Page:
Funding Source: The Salvation Army Melbourne Central Division Research and Advocacy Program
Key RMIT Researchers: Suellen Murray
This report, Somewhere Safe to Call Home: Violence Against Women during Homelessness, is based on face-to-face interviews with 29 Victorian women aged from 19 to 54 years who had recently experienced homelessness. The majority of the women had experienced long-term or chronic homelessness and violence was the primary reason that had precipitated homelessness. For all 29 women, violence had also been a part of their experience of being homeless and this report focuses on their experiences of violence during homelessness. The report also considers the impact of this violence on their health, their attempts to seek support, and policy and practice change that would improve the circumstances of women who are homeless and prevent violence against them. This study grew out of discussions with staff at The Salvation Army Crisis Services in St Kilda about their awareness of violence that many women experience during homelessness.
Funding Source: Department of Families, Housing, Community Services and Indigenous Affairs (FAHCSIA) - formerly the Department of Family and Community Services (FaCS)
Key RMIT Researchers: Patricia Rogers
The Stronger Families and Communities Strategy (SFCS) 2000-2004 was designed to help build family and community capacity to deal with challenges and take advantage of opportunities, with a special focus on those at-risk of social, economic and geographic isolation. It consisted of seven community-based linked initiatives that provided funding and support for projects in the community and six broader initiatives. The community-based linked initiatives, which were the focus of the evaluation, provided nearly $80 million in direct funding to 635 projects, ranging from under $1,000 to over $1,000,000, together with support from the Department to assist organisations to develop proposals and implement projects. Projects focusing on Indigenous families and communities received 26% of the funding allocated through these initiatives.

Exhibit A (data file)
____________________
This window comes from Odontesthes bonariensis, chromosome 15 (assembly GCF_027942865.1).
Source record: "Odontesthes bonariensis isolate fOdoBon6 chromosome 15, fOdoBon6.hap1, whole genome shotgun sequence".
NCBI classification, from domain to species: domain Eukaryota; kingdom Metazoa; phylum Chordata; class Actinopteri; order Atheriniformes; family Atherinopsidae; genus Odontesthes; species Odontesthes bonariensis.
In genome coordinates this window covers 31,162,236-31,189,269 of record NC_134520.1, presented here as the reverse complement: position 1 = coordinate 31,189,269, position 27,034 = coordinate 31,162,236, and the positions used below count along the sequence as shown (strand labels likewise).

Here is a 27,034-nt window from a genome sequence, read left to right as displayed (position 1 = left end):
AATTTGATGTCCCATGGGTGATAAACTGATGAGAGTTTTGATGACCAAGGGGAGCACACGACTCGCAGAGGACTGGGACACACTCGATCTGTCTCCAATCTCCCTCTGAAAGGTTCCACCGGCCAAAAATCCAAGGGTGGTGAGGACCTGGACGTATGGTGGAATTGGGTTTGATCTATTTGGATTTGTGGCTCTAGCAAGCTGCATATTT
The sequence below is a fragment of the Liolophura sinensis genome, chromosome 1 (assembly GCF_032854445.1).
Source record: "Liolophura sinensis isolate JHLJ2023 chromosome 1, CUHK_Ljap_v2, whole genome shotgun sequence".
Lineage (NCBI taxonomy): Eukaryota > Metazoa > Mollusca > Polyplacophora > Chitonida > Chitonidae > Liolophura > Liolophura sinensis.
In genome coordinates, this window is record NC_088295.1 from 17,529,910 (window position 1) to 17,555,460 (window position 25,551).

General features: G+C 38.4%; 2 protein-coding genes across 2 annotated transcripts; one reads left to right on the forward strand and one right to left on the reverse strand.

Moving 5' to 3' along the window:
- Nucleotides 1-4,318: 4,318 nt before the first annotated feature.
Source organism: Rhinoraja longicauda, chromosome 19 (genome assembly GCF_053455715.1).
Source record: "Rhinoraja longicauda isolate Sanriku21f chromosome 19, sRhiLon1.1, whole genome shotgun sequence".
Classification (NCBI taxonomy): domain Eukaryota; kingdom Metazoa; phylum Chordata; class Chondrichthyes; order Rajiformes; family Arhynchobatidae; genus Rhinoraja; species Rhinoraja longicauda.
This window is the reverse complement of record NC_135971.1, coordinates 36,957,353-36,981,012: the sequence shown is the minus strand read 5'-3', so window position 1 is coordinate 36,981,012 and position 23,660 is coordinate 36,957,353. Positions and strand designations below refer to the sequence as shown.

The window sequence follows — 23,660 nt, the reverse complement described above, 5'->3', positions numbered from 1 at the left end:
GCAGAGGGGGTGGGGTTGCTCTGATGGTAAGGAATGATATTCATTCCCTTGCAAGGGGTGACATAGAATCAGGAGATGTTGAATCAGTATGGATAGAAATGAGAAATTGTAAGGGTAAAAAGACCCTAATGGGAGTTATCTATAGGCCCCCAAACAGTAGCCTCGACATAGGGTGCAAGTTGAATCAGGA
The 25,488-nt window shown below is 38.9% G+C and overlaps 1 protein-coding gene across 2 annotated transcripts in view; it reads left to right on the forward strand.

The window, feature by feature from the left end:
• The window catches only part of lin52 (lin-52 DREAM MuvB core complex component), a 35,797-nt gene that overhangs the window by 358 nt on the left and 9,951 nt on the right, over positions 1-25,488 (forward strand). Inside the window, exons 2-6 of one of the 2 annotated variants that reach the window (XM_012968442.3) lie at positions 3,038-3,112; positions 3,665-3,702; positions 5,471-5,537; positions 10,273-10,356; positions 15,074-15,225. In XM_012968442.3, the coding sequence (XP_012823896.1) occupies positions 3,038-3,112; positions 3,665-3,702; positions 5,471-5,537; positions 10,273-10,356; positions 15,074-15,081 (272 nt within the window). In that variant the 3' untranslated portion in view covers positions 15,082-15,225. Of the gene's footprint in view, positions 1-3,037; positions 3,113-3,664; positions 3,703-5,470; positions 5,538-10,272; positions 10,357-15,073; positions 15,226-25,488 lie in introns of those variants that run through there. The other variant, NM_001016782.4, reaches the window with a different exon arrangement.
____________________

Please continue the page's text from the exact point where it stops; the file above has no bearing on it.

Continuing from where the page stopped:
In 2007 the evaluation was awarded the Best Evaluation Study Award of the Australasian Evaluation Society.
The evaluation produced an overall final report, issues papers addressing key principles, case study reports of particular projects, funding initiatives or targeted regions, and newsletters. These documents can be downloaded from the links below.